By Caitlin Evans and Thomas Caldow
Named in honour of W. N. P. Barbellion, an English diarist who wrote pioneering work on his experience with multiple sclerosis, the Barbellion Prize continues his footsteps of furthering disabled voices in writing. The annual price is awarded to works of any genre, from any language and via any publishing method; the only criteria is that the work represents the experience of chronic illness or disability. The prize comes not only with pride and prestige, but previous winners have also received £1,000, a custom-made crystal glass Barbellion Prize trophy and certificate, as well as a copy of W. N. P. Barbellion’s The Journal of a Disappointed Man.
Dr. Shahd Alshammari, a member of last year’s judging committee, commented that “The Barbellion Prize seeks to amplify voices that are seldom heard, and if they are, they’re not heard enough.” Indeed, it is hoped that, through the yearly prize, readers and publishers alike will discover more disabled writers’ works that truly deserve recognition. This year’s Barbellion Prize winner is due to be announced in February; in the meantime, you can familiarise yourselves with the excellent shortlisted titles below.
Ultimatum Orangutan by Khairani Barokka
Nine Arches Press
Khairani Barokka is a Jakarta-born, London-based artist and poet as well as Co-editor at Nine Arches Press. She was also a UNFPA Indonesian Young Leader Driving Social Change, serving as a testament to her passion and explanation of the content in Ultimatum Orangutan. Ultimatum Orangutan is her second poetry collection, and draws large themes of colonialism and environmental injustice inwards to become intricately intimate. Barokka explores the idea of the disabled body as its own ecosystem and interrogates the reader’s own position in relation to fellow humans, landscapes and animals.
“Through this insistent intimacy, a rapport with both the dead and the living, she challenges each of us to carry the charge of our own lives with decency, care and responsibility. These are daring poems that require us to urgently listen.”
– Sandeep Parmar
What Willow Says by Lynn Buckle
What Willow Says is a poignant novel which explores the importance of family and the acceptance of change. The story follows a deaf child and her grandmother as they learn to communicate in multiple ways: through the beauty of sign language, through stories of myths and legends, through a shared love of trees and through the love they have for each other. Its author, Lynn Buckle, is a UNESCO City of Literature Writer in Residence as well as the founder of the Irish Writers Centre Climate Writing Group in Ireland.
“This quiet story is as exquisitely sculpted as bog oak, and will – like the storms it tells of – leave traces deep inside of you. A moving, delicate book for this moment.”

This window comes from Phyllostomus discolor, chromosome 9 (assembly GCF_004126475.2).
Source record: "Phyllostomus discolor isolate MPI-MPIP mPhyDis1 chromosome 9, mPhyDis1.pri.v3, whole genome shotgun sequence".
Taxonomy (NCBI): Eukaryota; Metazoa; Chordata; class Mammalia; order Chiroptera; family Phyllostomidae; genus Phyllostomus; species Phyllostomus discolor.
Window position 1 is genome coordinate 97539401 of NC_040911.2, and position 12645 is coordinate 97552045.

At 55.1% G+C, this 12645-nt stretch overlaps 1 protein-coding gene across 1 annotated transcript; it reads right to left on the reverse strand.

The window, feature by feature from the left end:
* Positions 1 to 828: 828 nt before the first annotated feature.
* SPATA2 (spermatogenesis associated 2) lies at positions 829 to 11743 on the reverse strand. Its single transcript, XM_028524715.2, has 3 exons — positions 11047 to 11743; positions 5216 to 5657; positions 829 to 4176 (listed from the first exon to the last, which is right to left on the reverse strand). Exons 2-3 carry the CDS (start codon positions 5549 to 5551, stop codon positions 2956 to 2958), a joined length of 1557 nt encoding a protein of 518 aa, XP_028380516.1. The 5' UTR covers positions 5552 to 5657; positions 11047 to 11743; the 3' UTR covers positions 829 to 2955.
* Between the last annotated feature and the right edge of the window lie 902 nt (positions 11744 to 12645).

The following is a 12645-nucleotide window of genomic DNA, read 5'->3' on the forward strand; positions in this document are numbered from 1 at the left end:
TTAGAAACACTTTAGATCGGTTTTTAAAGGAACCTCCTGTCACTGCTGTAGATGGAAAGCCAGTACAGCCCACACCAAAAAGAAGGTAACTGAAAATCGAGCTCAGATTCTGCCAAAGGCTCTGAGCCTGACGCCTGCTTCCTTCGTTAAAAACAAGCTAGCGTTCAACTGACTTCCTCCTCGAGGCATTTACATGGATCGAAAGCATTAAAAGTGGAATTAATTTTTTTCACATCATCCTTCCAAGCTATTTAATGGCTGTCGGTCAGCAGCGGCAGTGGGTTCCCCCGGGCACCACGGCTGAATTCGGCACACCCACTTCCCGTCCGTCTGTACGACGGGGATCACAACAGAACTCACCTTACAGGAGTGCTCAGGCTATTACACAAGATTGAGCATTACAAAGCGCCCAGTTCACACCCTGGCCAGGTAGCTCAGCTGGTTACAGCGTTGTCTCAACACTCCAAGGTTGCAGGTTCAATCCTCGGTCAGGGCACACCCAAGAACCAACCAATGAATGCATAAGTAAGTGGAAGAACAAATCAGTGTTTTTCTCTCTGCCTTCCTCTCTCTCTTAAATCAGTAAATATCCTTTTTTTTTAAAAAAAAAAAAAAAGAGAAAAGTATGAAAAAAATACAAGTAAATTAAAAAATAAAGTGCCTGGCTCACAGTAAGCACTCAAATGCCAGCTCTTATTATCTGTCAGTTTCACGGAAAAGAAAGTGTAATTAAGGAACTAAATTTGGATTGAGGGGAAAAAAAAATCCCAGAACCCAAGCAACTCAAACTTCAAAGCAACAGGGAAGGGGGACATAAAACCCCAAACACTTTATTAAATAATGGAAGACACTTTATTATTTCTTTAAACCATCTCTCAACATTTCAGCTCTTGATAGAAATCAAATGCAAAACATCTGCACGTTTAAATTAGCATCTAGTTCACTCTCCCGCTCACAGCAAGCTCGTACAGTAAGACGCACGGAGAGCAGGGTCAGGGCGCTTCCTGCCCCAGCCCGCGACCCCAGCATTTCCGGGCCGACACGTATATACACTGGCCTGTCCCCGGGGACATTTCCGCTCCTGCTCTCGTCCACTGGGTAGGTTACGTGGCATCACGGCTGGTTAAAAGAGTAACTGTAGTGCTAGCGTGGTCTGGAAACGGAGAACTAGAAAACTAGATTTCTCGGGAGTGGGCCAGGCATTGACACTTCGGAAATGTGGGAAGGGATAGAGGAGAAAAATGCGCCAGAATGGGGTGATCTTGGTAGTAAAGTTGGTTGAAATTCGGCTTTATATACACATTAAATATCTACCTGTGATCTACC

– Kerri ní Dochartaigh
A Still Life: A Memoir by Josie George
Josie George’s memoir explores and reflects on a life lived with a mystery illness. Since the age of eight, George has struggled with chronic exhaustion which has shaped the course of her life and the relationships with those around her. Returning to the journals she has written throughout the years, George honestly presents the challenges of a life lived largely indoors, yet also showcases her keen observations of the world sharpened by her position on the outside looking in. Alongside these passages, George showcases a genuine love for life, as she herself notes: “[I am] embarrassed at how much I am enjoying my life, especially when the world insists on telling me that I really shouldn’t.”
A Still Life is a beautifully written memoir documenting a complete and complex life lived with, not in spite of, chronic illness.
Duck Feet by Ely Percy
The last time we covered Ely Percy’s Duck Feet in The Publishing Post it had just been shortlisted for the Saltire Society’s Scottish Book of the Year Awards. Since then, it has gone on to win the award as well as featuring on numerous end-of-year lists, with Percy also receiving several grants to help the writing of their follow-up novel. This success is not at all unwarranted for a novel as touching, funny and experimental as Percy’s. Following the life of Kirsty, as she navigates adolescence at a Glasgow high school, Duck Feet finds joy and tragedy inherent in this time of life through a series of beautifully realised short stories.
“Duck Feet is a rare thing in contemporary literature; a novel with heart and humour which is also a feat of language and style.”
– The Saltire Society Scottish Book Awards
Through this shortlist, The Barbellion Prize is shining a light on a bold collection of work from four incredibly talented authors. The winner will be announced in February.